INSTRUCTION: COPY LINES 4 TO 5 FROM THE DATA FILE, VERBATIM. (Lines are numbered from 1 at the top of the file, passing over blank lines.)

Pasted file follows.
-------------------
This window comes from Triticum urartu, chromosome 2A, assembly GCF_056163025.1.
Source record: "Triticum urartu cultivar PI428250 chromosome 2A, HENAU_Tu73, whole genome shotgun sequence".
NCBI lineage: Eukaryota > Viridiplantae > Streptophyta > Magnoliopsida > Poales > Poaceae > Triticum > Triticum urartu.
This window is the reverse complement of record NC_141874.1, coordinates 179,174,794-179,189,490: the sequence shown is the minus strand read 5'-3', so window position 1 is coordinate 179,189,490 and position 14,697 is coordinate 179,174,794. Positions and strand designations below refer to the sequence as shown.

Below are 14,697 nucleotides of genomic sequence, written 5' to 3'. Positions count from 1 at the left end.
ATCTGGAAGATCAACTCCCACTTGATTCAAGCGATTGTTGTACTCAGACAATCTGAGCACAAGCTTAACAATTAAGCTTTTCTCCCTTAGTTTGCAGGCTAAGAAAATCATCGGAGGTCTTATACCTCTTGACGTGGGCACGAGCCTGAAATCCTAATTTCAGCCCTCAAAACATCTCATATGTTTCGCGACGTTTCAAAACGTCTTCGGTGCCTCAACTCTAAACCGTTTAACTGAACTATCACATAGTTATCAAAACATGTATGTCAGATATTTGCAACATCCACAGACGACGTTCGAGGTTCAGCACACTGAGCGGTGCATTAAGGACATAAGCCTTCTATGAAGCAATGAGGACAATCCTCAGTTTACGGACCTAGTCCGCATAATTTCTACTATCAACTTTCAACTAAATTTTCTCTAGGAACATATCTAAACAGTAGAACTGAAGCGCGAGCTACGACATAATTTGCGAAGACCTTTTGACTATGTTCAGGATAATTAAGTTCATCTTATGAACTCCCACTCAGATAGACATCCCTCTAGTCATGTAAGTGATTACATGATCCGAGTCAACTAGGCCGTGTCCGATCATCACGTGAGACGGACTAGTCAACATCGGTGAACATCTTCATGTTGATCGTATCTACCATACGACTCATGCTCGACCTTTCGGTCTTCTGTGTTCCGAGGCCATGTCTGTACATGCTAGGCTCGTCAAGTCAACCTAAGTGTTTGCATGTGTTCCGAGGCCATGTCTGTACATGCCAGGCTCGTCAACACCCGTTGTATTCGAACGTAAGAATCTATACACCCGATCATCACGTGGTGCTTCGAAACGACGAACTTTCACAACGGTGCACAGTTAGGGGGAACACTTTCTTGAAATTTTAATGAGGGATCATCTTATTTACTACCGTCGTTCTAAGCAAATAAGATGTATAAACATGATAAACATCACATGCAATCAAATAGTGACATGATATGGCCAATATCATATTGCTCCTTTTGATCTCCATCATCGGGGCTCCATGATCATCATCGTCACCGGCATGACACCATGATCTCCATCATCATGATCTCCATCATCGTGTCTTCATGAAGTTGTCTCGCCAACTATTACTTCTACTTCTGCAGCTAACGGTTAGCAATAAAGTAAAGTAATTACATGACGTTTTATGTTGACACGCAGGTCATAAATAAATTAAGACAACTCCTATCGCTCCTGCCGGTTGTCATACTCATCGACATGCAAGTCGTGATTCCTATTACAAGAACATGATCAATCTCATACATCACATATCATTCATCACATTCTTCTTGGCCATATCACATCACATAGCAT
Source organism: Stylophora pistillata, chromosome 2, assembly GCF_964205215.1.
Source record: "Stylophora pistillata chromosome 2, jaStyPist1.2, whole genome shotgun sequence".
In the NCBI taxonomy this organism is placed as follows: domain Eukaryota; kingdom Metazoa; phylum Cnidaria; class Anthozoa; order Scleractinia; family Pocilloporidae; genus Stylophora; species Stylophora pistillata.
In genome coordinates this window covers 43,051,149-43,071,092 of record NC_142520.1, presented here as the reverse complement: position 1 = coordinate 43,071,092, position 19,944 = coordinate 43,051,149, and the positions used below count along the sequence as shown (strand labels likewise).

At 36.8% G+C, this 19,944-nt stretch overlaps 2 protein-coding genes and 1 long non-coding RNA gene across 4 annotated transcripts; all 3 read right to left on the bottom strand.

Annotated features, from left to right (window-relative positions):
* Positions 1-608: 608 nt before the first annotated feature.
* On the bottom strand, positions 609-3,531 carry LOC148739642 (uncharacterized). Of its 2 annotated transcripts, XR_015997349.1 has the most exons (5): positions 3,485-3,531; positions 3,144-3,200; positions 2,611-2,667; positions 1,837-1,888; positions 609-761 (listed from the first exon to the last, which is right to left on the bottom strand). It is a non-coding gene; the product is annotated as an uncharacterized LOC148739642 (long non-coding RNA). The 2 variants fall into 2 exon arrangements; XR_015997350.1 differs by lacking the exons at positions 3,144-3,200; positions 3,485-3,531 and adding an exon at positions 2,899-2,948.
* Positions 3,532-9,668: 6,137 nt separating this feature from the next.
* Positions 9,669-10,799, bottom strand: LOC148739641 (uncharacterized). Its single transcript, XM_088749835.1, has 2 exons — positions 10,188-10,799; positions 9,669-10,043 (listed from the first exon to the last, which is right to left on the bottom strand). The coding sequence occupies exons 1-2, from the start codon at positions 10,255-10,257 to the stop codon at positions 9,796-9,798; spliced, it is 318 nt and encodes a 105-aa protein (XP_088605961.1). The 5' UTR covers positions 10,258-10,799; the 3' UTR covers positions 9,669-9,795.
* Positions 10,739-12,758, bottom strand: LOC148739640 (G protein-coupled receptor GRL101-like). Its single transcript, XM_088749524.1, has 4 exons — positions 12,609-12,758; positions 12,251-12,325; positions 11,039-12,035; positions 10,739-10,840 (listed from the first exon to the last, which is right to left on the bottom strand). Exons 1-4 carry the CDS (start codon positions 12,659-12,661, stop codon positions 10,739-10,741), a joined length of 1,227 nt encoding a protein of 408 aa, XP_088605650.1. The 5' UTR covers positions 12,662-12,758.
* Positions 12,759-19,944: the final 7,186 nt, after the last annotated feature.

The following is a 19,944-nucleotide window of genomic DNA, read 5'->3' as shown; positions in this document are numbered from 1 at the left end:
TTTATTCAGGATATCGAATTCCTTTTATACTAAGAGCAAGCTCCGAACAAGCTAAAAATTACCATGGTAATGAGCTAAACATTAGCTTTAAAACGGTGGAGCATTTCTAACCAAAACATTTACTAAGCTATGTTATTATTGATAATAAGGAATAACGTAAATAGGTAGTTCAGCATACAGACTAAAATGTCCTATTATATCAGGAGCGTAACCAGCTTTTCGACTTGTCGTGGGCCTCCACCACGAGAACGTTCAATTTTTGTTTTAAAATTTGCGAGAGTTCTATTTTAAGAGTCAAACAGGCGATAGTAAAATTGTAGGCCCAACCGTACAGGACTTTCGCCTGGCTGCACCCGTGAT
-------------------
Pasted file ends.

This window is the reverse complement of record NC_141874.1, coordinates 179,174,794-179,189,490: the sequence shown is the minus strand read 5'-3', so window position 1 is coordinate 179,189,490 and position 14,697 is coordinate 179,174,794. Positions and strand designations below refer to the sequence as shown.

Below are 14,697 nucleotides of genomic sequence, written 5' to 3'. Positions count from 1 at the left end.